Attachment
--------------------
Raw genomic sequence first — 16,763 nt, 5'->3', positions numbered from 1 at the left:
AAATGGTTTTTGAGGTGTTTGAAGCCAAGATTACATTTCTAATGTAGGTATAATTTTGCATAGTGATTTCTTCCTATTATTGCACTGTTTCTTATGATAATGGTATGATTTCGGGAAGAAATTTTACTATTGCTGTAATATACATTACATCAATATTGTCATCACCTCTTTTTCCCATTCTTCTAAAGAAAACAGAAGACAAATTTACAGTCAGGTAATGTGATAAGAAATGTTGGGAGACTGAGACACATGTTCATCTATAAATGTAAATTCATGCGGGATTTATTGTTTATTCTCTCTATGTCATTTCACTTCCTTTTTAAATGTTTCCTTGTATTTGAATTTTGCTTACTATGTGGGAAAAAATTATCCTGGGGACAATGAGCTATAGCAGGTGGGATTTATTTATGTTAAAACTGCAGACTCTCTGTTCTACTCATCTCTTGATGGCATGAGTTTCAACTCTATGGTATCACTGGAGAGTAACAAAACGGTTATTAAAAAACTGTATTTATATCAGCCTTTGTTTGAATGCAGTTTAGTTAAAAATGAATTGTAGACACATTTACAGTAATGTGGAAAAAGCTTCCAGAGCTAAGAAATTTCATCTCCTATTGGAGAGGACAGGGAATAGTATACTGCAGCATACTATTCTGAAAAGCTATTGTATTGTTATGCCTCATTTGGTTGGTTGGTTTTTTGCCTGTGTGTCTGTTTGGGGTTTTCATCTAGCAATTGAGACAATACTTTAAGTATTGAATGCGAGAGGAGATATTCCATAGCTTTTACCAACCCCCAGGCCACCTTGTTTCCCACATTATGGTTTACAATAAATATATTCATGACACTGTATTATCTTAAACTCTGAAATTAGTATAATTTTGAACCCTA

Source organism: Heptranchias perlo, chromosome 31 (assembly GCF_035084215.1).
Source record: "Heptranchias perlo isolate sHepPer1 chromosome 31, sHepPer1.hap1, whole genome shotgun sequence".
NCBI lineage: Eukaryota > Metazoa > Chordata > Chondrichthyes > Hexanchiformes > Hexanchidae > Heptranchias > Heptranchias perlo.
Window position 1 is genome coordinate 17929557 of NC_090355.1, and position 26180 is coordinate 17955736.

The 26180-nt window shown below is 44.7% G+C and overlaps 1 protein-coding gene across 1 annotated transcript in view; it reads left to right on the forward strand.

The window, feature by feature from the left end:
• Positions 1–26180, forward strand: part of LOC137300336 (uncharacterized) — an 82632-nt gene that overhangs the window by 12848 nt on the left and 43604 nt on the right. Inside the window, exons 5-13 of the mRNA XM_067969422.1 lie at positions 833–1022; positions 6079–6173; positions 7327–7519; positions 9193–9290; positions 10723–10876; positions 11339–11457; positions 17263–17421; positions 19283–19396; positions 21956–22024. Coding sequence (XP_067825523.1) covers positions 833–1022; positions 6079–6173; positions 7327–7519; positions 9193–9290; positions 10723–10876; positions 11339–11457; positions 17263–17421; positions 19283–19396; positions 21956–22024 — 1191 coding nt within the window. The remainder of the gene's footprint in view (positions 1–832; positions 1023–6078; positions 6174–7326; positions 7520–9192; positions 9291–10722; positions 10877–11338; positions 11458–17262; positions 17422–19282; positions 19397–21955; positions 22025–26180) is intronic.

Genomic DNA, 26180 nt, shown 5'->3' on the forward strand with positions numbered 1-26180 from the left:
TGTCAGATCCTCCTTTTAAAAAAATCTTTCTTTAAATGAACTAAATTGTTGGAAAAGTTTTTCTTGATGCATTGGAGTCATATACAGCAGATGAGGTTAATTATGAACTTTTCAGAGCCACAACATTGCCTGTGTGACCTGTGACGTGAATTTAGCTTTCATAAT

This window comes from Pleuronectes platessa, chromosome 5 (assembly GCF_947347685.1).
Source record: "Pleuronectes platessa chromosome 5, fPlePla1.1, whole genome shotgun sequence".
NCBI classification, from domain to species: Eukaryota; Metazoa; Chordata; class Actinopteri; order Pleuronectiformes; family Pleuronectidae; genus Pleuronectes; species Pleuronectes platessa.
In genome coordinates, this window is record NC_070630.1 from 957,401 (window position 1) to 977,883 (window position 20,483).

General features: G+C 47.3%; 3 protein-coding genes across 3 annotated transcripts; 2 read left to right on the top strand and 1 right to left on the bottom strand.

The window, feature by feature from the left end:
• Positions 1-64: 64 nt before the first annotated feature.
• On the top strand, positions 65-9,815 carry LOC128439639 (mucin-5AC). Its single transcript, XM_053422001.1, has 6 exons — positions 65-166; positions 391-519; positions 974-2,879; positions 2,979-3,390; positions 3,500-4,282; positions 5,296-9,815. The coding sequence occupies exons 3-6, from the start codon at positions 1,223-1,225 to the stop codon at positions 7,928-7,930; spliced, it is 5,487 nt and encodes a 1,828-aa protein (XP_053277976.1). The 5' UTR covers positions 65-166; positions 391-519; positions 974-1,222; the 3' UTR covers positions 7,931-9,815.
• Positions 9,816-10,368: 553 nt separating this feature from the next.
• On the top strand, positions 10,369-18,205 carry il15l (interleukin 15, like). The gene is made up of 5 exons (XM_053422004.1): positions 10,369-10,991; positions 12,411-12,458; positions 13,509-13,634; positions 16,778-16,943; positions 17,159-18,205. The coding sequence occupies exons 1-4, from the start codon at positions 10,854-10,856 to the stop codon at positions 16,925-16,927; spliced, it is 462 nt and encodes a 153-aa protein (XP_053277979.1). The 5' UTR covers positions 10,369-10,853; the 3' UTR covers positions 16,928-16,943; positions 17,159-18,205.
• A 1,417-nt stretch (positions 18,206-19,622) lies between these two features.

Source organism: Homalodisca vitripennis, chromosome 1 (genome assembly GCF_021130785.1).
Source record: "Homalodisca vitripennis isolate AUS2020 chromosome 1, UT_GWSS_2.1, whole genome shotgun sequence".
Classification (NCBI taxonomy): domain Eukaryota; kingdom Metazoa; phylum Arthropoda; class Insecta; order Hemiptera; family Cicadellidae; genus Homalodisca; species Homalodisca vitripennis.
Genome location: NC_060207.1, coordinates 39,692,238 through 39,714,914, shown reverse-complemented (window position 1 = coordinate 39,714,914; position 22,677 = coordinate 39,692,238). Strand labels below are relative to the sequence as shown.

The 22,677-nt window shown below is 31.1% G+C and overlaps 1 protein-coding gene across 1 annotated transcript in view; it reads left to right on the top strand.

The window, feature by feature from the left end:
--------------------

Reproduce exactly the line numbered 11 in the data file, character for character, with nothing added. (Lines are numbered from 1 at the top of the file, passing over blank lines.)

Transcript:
TGTCAGATCCTCCTTTTAAAAAAATCTTTCTTTAAATGAACTAAATTGTTGGAAAAGTTTTTCTTGATGCATTGGAGTCATATACAGCAGATGAGGTTAATTATGAACTTTTCAGAGCCACAACATTGCCTGTGTGACCTGTGACGTGAATTTAGCTTTCATAAT